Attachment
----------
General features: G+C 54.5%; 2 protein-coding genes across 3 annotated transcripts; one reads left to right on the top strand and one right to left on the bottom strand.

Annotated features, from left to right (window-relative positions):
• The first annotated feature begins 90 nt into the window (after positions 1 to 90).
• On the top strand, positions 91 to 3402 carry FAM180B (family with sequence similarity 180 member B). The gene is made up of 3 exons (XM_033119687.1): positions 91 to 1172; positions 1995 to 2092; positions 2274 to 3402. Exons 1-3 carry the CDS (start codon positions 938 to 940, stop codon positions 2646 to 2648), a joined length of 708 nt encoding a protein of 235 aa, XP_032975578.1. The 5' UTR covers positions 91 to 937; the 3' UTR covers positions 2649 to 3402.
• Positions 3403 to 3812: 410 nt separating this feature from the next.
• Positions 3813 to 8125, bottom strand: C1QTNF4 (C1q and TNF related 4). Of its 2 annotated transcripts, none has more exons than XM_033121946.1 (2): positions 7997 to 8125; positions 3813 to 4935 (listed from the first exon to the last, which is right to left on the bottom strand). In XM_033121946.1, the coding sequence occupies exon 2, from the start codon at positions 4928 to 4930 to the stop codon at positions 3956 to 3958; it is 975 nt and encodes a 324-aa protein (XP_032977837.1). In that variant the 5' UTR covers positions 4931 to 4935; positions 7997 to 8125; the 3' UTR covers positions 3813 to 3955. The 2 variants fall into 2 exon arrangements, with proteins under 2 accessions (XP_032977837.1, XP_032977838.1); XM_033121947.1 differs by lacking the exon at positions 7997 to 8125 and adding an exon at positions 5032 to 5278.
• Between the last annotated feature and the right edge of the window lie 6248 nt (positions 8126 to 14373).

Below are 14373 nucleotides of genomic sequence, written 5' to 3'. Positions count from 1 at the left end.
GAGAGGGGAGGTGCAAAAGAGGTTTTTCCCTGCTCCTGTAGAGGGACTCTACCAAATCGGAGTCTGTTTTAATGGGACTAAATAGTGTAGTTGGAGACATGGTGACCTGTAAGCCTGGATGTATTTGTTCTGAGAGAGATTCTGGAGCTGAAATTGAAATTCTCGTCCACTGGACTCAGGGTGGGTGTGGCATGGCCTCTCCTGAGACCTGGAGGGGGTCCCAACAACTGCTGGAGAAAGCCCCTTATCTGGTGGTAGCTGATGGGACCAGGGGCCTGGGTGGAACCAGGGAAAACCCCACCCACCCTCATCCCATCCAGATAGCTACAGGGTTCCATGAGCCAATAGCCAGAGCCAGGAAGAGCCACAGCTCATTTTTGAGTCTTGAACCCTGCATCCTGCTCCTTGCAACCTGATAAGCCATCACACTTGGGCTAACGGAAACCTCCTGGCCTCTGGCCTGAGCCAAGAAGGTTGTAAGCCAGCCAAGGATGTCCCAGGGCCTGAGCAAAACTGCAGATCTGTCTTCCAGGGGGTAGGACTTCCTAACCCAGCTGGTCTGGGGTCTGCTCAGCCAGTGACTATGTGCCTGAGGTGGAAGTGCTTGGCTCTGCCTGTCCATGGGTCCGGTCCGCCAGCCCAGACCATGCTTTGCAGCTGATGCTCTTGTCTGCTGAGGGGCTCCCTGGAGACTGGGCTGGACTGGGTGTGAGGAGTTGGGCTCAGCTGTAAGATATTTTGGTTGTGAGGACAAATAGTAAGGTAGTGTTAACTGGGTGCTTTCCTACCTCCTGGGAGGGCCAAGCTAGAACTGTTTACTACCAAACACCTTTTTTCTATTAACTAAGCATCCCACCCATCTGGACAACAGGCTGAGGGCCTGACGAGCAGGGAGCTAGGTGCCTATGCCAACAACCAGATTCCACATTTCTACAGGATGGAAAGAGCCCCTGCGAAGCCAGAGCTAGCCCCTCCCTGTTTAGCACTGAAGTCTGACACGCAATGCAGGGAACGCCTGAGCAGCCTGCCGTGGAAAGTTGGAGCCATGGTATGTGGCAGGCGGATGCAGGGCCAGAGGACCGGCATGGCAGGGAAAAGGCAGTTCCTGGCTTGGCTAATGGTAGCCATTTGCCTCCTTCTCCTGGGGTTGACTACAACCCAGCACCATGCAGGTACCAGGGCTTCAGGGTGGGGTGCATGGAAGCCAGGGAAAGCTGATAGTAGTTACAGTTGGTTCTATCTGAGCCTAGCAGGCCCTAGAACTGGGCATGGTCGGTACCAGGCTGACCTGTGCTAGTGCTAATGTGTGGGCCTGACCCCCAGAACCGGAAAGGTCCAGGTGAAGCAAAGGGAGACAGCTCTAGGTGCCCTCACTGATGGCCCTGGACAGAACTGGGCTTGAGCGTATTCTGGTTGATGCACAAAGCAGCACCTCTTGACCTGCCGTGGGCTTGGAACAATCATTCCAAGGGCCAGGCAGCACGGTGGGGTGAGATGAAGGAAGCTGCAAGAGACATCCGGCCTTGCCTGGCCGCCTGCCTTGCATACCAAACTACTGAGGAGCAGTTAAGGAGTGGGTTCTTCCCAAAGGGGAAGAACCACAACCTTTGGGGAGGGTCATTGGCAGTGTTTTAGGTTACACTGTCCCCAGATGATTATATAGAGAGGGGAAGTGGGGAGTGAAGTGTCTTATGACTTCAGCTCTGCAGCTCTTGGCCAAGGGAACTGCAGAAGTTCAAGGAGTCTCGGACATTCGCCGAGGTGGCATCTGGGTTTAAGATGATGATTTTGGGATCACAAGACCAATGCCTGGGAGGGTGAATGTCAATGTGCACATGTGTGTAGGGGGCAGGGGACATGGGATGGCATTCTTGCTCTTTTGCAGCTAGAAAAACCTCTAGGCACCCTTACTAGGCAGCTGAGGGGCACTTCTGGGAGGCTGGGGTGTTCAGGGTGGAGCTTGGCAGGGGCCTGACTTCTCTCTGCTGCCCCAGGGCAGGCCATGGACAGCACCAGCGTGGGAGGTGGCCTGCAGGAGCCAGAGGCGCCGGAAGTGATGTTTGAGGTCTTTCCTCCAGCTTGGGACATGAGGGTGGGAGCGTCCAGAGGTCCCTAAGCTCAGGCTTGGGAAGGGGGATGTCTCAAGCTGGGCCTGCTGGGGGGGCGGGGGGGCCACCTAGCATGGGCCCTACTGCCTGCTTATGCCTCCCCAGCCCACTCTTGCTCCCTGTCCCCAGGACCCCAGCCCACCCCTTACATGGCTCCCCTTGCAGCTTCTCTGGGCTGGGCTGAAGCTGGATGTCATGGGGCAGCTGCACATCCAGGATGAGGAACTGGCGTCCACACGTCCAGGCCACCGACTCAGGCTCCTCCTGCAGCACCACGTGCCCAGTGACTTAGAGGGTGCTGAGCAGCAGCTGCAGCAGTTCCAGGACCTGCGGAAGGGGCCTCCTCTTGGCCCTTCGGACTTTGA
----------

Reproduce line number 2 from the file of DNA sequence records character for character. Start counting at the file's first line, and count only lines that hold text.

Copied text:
Annotated features, from left to right (window-relative positions):